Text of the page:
Roy Spencer in his opening statement yesterday, testimony on global warming before the House oversight and government affairs committee. I only mention this to you because you will not read a word about what Roy Spencer said because the Democrats kept him all the way ’til the end of the hearings after four hours, long after Drive-By Media members had left, having gotten what they wanted from James Hansen, who was up earlier in the hearing. Another LA Times story: ‘Congressional hearing heats up over changes to climate reports.’ I’m not going to go through the whole story here, but it doesn’t mention Roy Spencer at all. He’s simply not mentioned in any of the Drive-By Media accounts that I have. Now, there is one exception to that. It’s an Alabama newspaper. AL.com. ‘Scientist cites pressure during Clinton years,’ and this story does mention what I just told you about Roy Spencer, but it’s a local paper covering a local guy.
None of the Drive-By Media dared mention Roy Spencer, who, full disclosure, has appeared on this program. He called to buttress a point that I was making about all this global warming panic and so forth. His expertise, as he described to us, was measuring precipitation, and the one thing that he says is never factored is the role precipitation plays in global warming, cooling, and all these things, not much of the models because you can’t predict it, and you can’t measure it. He said we don’t know how much it rains or snows any day of the year. We don’t have the ability to measure it all over the globe, and it’s a factor. Since we don’t know how to measure it, how much there is, it’s something that’s relevant that’s absent from all the models. That’s what he called to tell us. All right, back to the phones.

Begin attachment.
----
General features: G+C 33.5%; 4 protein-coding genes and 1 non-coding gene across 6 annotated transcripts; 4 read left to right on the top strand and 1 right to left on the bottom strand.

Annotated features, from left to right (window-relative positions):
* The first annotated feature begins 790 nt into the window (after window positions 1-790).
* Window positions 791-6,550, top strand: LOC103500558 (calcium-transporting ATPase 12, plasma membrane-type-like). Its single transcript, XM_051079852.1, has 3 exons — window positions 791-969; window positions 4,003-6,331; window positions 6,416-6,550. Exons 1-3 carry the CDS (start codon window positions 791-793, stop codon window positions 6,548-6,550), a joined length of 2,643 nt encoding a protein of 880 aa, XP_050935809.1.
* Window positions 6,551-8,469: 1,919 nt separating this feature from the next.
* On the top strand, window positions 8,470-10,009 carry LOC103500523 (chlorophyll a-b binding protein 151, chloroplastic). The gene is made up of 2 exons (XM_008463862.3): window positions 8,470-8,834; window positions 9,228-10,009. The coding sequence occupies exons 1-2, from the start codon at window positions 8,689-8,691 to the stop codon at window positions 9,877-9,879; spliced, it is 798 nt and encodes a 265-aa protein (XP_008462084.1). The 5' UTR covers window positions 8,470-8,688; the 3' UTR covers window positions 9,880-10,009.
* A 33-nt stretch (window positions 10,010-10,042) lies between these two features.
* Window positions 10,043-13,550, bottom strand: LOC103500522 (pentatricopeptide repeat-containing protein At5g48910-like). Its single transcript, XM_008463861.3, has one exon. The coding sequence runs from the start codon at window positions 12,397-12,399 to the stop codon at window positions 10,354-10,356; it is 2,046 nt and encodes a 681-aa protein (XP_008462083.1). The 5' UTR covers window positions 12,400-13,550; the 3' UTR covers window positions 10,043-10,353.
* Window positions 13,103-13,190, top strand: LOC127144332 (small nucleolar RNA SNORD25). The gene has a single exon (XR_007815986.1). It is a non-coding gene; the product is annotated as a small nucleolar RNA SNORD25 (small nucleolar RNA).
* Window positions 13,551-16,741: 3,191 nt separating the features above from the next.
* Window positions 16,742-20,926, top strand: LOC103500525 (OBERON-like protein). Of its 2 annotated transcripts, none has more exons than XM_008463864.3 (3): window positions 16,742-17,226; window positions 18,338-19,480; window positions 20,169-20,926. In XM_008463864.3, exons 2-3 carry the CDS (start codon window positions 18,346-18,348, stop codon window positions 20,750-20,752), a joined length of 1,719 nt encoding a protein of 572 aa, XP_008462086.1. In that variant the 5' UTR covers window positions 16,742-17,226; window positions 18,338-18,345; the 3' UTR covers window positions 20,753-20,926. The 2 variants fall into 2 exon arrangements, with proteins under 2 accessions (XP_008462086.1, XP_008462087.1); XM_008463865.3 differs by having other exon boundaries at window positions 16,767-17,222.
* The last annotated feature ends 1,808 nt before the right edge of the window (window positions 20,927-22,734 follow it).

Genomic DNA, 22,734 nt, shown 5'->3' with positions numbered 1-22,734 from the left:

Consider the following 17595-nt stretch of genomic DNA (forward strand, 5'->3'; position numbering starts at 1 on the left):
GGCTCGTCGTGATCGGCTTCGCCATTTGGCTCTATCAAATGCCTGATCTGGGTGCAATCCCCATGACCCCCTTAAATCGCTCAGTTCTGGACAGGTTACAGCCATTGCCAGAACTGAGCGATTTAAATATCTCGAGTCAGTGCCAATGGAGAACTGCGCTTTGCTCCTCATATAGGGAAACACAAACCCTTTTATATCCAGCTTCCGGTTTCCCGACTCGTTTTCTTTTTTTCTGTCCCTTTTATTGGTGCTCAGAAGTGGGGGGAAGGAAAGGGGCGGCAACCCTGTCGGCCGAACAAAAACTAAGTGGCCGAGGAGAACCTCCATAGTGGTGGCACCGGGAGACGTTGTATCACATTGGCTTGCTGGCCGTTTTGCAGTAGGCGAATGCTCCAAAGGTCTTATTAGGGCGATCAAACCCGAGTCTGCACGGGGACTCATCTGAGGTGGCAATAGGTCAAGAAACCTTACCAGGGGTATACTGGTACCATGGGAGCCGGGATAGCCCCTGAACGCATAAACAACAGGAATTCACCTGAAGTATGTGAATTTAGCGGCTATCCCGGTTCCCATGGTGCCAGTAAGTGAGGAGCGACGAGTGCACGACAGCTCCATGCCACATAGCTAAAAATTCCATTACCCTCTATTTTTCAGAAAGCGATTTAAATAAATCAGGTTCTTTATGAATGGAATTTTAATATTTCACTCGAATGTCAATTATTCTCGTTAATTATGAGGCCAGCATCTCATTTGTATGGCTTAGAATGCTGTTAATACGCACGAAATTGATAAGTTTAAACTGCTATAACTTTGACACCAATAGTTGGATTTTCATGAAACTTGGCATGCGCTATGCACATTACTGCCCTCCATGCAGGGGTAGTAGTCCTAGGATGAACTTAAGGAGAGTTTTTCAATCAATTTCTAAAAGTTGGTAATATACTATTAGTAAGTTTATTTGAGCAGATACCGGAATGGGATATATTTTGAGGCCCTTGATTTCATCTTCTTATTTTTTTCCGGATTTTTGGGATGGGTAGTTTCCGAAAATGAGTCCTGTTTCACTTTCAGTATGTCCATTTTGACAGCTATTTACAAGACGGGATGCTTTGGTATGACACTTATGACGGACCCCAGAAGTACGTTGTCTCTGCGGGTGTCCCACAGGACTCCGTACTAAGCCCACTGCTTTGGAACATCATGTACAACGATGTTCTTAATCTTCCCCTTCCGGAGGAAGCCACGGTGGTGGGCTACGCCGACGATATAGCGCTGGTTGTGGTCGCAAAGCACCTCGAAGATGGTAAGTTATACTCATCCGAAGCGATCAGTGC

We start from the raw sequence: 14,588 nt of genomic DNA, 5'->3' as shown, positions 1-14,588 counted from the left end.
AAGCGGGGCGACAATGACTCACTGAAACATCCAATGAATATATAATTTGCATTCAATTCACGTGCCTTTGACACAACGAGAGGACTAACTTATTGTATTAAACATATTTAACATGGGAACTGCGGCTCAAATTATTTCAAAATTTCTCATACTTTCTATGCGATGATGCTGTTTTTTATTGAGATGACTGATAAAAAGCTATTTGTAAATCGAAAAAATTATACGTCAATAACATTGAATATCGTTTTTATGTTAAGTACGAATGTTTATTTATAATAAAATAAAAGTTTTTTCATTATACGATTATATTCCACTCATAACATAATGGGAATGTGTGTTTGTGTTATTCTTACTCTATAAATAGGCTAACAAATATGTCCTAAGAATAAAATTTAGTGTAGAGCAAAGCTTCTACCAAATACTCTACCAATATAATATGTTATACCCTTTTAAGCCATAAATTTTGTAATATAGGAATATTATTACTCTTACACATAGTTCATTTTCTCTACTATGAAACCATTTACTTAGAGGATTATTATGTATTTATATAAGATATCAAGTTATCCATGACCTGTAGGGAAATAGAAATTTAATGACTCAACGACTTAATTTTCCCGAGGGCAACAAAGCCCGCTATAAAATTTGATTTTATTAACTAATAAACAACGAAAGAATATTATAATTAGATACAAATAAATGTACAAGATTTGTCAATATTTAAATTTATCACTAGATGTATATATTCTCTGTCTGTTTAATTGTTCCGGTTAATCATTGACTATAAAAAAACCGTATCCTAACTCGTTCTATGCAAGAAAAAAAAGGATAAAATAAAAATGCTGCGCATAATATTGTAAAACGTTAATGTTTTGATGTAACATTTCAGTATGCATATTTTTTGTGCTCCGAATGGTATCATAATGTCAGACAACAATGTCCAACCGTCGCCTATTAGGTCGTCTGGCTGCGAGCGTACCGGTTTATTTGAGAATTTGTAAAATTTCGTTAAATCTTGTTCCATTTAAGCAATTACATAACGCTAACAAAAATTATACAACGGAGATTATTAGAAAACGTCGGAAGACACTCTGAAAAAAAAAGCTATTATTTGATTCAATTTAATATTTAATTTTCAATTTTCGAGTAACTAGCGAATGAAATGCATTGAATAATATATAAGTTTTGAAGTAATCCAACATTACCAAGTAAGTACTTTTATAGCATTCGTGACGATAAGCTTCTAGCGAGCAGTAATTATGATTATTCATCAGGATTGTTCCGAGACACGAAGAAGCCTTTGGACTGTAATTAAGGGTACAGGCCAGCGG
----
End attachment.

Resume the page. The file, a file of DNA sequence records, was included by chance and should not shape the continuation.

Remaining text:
RUSH: John in Columbus, Ohio, you’re next on the EIB Network. Hello.
CALLER: Hello. Hey, I just had heard awhile back when you were talking about these four billion people that have this $5 trillion to spend, I don’t really understand what the big hullabaloo is because the average is about three dollars a day per person.
RUSH: Well, that’s one time. The point of the story was, what he’s calling about there was a story early on in the program that the four and a half million people in poverty in the world today represent a $5 trillion untapped spending market. And I said, ‘Yeah? Well, if they don’t have the five trillion, who’s going to give it to them? Where are they going to get it? They’re clearly not able to produce it themselves, because they live in tyrannies, they live in dictatorships, and they live in socialism, or they live where there is no government, just out there in the wild.’ And you’re calling to say, ‘Well, it wouldn’t be much to give them five trillion, just three bucks a day from every human being on the planet.’
CALLER: No, no, no, that’s not what I’m saying.
RUSH: What are you saying?
CALLER: I’m just saying that big numbers sound impressive but what’s the relevance of it? Because $5 trillion sounds like a lot of money til’ you divide that by the number of people involved, and it’s not going to be a heck of a market for anybody. Because I’m assuming that’s based on annual —